Friday, February 13, 2009

The Brief and Wondrous Life of Oscar Wao

Oscar is overweight, a sci-fi aficionado, and a sucker for beautiful—and not so beautiful—women. Not too surprisingly, he lacks the “mojo” emanating from all his Dominican relatives and neighbors and suffers because of his quirks.

Oscar's ups and downs are detailed in Junot Diaz's Pulitzer Prize-winning novel The Brief Wondrous Life of Oscar Wao. The novel jumps between Oscar's life and those of his older sister, Lola, and mother, Beli. Though they live in New Jersey, their fates are inextricably tied to the Dominican Republic and their ancestors there.

I was not overly drawn to or sympathetic with either Oscar or Beli. The only family member I truly cared about, was interested in, and related to was Lola, a loyal, loving, and patient sister.

In fact, perhaps the most intriguing and involving character in the novel is the Dominican Republic itself. Using mostly footnotes, Diaz explains the tragic politics in the DR's not-so-distant past. To my shame, I knew very little, if anything, about the area and had never even heard of the despot Trujillo before reading the novel. Oscar Wao gives an enlightening yet entertaining education on DR history and left me with a desire to research (and verify) more about these historical events.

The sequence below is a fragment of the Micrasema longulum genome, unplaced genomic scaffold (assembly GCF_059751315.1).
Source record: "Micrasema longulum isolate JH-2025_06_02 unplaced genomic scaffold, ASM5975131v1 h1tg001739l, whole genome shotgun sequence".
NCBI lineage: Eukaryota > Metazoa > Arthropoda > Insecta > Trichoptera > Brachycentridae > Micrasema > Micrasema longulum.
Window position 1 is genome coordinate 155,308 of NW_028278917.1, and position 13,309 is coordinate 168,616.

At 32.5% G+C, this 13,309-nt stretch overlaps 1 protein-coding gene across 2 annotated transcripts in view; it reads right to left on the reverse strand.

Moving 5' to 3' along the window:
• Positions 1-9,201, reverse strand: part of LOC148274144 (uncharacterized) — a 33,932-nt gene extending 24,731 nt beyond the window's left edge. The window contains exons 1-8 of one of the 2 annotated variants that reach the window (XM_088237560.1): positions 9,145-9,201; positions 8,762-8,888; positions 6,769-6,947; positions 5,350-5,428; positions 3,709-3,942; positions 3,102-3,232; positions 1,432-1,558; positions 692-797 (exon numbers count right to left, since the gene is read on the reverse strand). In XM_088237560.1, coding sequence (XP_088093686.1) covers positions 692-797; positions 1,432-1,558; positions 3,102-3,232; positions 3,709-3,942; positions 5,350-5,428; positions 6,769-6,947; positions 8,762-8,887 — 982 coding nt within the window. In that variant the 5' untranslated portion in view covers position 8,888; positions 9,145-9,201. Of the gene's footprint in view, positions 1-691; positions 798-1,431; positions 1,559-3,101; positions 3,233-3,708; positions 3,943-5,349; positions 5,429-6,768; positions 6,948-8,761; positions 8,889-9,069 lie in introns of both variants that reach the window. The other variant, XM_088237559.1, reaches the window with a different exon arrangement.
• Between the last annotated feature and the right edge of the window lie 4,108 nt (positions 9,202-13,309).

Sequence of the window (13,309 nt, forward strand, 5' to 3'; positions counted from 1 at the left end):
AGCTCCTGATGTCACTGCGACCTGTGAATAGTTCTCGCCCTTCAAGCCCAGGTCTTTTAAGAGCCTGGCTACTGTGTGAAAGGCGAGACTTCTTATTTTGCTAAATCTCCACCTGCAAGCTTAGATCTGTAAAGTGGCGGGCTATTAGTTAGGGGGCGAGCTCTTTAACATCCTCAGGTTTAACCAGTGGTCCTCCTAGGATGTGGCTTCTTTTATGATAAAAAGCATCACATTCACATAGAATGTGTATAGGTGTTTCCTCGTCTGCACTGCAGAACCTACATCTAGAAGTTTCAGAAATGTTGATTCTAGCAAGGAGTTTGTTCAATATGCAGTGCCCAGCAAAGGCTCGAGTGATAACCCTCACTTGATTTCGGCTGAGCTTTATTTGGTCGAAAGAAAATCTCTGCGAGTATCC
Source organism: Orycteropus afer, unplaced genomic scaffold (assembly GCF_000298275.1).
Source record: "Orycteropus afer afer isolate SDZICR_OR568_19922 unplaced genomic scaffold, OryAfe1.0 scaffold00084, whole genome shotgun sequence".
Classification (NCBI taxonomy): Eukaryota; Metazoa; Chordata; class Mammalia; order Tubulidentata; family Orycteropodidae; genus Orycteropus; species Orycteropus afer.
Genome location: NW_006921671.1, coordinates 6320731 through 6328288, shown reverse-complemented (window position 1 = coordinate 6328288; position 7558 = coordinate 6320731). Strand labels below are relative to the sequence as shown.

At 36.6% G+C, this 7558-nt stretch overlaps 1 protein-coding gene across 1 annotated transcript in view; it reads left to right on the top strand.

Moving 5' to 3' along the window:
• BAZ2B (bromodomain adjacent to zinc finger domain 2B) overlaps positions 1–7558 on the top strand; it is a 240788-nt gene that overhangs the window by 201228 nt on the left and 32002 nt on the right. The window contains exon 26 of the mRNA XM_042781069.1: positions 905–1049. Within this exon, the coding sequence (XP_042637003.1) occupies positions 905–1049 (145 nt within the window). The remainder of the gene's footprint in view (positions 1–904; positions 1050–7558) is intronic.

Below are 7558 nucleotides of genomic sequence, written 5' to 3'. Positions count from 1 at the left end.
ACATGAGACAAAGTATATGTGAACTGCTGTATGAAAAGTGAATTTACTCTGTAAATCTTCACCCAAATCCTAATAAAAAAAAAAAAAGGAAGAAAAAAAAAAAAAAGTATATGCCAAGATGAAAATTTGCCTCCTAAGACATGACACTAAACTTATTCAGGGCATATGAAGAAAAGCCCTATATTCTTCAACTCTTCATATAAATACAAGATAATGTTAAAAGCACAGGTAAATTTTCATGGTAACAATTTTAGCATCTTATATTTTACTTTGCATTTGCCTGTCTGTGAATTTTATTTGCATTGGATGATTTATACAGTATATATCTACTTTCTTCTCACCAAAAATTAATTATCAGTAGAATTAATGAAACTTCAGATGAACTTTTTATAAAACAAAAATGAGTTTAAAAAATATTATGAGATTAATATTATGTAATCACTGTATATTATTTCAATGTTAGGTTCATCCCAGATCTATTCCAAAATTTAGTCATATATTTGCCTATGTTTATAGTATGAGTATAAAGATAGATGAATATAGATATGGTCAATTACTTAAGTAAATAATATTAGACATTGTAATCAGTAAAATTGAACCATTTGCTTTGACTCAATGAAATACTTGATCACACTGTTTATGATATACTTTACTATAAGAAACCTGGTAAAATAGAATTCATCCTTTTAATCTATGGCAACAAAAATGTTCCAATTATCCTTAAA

Diaz has a casual writing style. The narrator relates Oscar's tale in a conversational, and thus often vulgar, tone. I found the storytelling comfortable and inviting (like listening to one of my male colleagues), but some readers may be turned off by a free use of profanity and sexuality.

Oscar Wao is an absorbing novel. Though I certainly would not have declared it the best book of the year, it is a good read for anyone interested in contemporary literature or Caribbean history.

No comments: